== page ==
On many of the dimensions of racial attitudes that our long-term surveys have tapped, there has been little change in African American attitudes. This was true when the 2nd edition of the book was published, and continues to be true today. To some extent, the lack of change is because of the high levels of agreement with the racially liberal position that had already been reached, especially on questions related to the principles of racial equality and social distance. At this point in time, for many questions, white attitudes have “caught up” with black attitudes. However, on questions related to implementation, affirmative action, and explanations of inequality, the black-white gap persists. African Americans are more likely than whites to support race-targeted policies (e.g., implementation of equality, government expenditures, and preferential treatment). And they are also to a much greater extent likely to perceive that African Americans face substantial structural barriers in American society. Despite this racial gap, it is also the case that in recent years there is some evidence that this gap has narrowed—a narrowing caused by African American respondents becoming less likely to perceive discrimination and more likely to oppose some kinds of racial policies. In other words, African American attitudes are moving in a direction that brings them slightly closer to white attitudes. Methodological limitations of these national survey data make it difficult to know how to interpret this somewhat conservative turn. First, because of small sample sizes in any given year of the survey, it is unfortunately not possible to tell whether there are subgroups in the African American population that are more likely to have shifted attitudes than others.

Second, and perhaps more importantly, there is the persistent challenge of race of interviewer effects. We know that African American respondents interviewed by white interviewers for some (though not all) racial questions tend to give different answers (e.g. Davis 1997; Krysan and Couper 2003). Typically the effects run towards more conservative responses when an interviewer is white.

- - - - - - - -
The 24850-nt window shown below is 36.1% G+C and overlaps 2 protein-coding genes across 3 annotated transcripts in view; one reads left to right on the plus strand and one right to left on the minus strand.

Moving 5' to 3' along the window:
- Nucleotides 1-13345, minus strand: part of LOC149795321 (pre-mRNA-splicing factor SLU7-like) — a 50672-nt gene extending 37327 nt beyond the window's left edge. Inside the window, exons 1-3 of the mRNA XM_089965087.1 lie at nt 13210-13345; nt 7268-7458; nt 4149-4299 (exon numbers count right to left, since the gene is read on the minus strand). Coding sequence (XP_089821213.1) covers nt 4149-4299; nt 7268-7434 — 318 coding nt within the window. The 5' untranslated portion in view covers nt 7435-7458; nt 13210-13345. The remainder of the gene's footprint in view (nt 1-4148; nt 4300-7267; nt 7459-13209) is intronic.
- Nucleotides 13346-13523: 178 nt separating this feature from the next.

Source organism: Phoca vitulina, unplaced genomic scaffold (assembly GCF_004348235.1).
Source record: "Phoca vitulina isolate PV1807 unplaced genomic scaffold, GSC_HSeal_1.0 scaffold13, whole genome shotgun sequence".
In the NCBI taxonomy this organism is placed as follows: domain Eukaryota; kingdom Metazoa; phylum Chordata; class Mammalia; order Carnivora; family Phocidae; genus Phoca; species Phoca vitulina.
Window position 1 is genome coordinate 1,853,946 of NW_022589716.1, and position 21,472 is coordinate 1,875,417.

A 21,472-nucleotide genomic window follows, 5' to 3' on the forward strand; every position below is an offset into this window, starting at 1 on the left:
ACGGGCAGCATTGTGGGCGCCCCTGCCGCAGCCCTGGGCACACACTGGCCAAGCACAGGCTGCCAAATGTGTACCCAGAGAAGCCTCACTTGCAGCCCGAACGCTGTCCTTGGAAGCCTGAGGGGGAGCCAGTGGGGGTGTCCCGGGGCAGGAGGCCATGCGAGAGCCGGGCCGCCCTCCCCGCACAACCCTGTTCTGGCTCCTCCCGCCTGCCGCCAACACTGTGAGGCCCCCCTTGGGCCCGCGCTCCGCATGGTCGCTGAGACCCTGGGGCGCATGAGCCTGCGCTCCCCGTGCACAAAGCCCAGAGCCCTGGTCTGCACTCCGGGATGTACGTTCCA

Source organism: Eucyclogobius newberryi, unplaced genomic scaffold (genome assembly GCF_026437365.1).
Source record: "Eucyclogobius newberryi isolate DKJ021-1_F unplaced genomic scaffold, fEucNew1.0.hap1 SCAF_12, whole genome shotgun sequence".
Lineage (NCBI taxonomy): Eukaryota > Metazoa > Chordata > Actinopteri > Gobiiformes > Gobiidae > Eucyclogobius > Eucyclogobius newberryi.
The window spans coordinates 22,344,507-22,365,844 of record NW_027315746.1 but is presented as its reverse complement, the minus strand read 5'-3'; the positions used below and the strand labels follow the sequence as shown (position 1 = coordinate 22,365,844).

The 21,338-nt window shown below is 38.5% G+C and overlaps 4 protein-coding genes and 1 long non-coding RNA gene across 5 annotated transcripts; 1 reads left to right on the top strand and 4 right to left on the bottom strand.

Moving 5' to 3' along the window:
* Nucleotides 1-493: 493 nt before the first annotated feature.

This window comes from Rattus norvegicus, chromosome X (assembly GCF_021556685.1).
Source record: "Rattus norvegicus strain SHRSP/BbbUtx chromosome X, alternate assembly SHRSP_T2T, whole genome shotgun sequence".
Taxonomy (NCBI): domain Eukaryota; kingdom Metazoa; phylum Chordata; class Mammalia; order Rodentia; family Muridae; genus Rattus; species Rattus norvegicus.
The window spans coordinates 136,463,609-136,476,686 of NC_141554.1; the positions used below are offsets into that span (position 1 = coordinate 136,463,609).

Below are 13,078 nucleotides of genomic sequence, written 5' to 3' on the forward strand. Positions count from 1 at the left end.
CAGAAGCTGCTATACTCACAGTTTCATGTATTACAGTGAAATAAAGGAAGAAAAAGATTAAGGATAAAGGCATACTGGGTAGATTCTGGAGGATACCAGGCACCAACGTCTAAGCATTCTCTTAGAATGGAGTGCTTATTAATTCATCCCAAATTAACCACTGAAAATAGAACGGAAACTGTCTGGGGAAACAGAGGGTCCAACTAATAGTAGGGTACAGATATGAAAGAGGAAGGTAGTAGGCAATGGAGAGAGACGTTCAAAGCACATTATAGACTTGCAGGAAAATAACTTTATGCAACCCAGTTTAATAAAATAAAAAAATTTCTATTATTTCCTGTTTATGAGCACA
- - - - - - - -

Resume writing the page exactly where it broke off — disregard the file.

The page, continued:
Beginning in 1988, the ISR surveys have provided information on race of interviewer, which allows us to determine what percentage of African American respondents were interviewed by white interviewers. There have been slight variations over the past several decades in these levels, but African American respondents across all years are overwhelmingly likely to be interviewed by white interviewers (with a range of 83 percent to 99 percent). On the one hand, given the persistently low race-matching of interviewer and respondent, one might conclude that any changes over time in actual responses could not be explained by race of interviewer, since the racial mis-matching between respondent and interviewer has been essentially unchanged. However, this pattern, taken together with the trends we observed for the attitudes of white respondents on these kinds of questions (e.g., a declining recognition of discrimination), raises a concern. That is, the racial climate (vis-a-vis whites’ attitudes) in which African Americans are answering these questions has changed in a direction of being less sympathetic on these particular issues. It is possible that the effect of being interviewed by a white interviewer has become greater over time—so that even a stable level of non-matching of interviewer and respondent may have a different impact in the contemporary racial climate where whites are decreasingly sympathetic to the idea that discrimination persists. The conservative trend in African American attitudes, then, could be a result of the greater consequences of race mis-matching rather than being entirely due to a more conservative turn among African American respondents. To be sure, more complete studies with greater numbers of African American respondents are necessary to test this and other hypotheses about the current state of African American attitudes.

 

REFERENCES

    Davis, D. 1997. “The Direction of Race of Interviewer Effects Among African-Americans: Donning the Black Mask.” American Journal of Political Science 41: 309-22.

    Krysan, M. and M. P. Couper. 2003. “Race in the Live and Virtual Interviewer: Racial Deference, Social Desirability, and Activation Effects in Attitude Surveys.” Social Psychology Quarterly 66(4): 364-383.

    Schuman, H., C. Steeh, L. Bobo, and M. Krysan. 1997. Racial Attitudes in America: Trends and Interpretations, Revised Edition. Cambridge: Harvard University Press.